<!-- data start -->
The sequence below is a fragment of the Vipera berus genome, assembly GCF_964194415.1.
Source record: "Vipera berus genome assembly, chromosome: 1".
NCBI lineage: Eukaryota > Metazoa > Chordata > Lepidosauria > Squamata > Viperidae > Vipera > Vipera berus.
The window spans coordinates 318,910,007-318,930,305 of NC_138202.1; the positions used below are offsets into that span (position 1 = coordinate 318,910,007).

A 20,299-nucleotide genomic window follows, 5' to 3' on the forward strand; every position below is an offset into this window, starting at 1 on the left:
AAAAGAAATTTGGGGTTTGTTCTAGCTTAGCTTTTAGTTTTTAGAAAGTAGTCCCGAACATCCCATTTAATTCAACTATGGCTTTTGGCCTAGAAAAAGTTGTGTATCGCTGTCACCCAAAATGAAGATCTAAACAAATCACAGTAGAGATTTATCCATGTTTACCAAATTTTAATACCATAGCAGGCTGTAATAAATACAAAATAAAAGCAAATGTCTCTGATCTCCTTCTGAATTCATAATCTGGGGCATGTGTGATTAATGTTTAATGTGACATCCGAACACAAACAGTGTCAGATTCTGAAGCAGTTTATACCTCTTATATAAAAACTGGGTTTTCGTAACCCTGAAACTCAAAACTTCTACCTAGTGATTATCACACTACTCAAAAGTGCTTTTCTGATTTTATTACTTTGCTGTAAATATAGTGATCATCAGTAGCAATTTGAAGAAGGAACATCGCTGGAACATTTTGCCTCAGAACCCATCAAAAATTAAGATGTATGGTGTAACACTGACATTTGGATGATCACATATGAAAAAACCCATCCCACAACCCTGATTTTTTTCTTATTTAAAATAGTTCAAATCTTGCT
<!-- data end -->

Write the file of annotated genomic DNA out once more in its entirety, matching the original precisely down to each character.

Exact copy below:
The sequence below is a fragment of the Vipera berus genome, assembly GCF_964194415.1.
Source record: "Vipera berus genome assembly, chromosome: 1".
NCBI lineage: Eukaryota > Metazoa > Chordata > Lepidosauria > Squamata > Viperidae > Vipera > Vipera berus.
The window spans coordinates 318,910,007-318,930,305 of NC_138202.1; the positions used below are offsets into that span (position 1 = coordinate 318,910,007).

A 20,299-nucleotide genomic window follows, 5' to 3' on the forward strand; every position below is an offset into this window, starting at 1 on the left:
AAAAGAAATTTGGGGTTTGTTCTAGCTTAGCTTTTAGTTTTTAGAAAGTAGTCCCGAACATCCCATTTAATTCAACTATGGCTTTTGGCCTAGAAAAAGTTGTGTATCGCTGTCACCCAAAATGAAGATCTAAACAAATCACAGTAGAGATTTATCCATGTTTACCAAATTTTAATACCATAGCAGGCTGTAATAAATACAAAATAAAAGCAAATGTCTCTGATCTCCTTCTGAATTCATAATCTGGGGCATGTGTGATTAATGTTTAATGTGACATCCGAACACAAACAGTGTCAGATTCTGAAGCAGTTTATACCTCTTATATAAAAACTGGGTTTTCGTAACCCTGAAACTCAAAACTTCTACCTAGTGATTATCACACTACTCAAAAGTGCTTTTCTGATTTTATTACTTTGCTGTAAATATAGTGATCATCAGTAGCAATTTGAAGAAGGAACATCGCTGGAACATTTTGCCTCAGAACCCATCAAAAATTAAGATGTATGGTGTAACACTGACATTTGGATGATCACATATGAAAAAACCCATCCCACAACCCTGATTTTTTTCTTATTTAAAATAGTTCAAATCTTGCT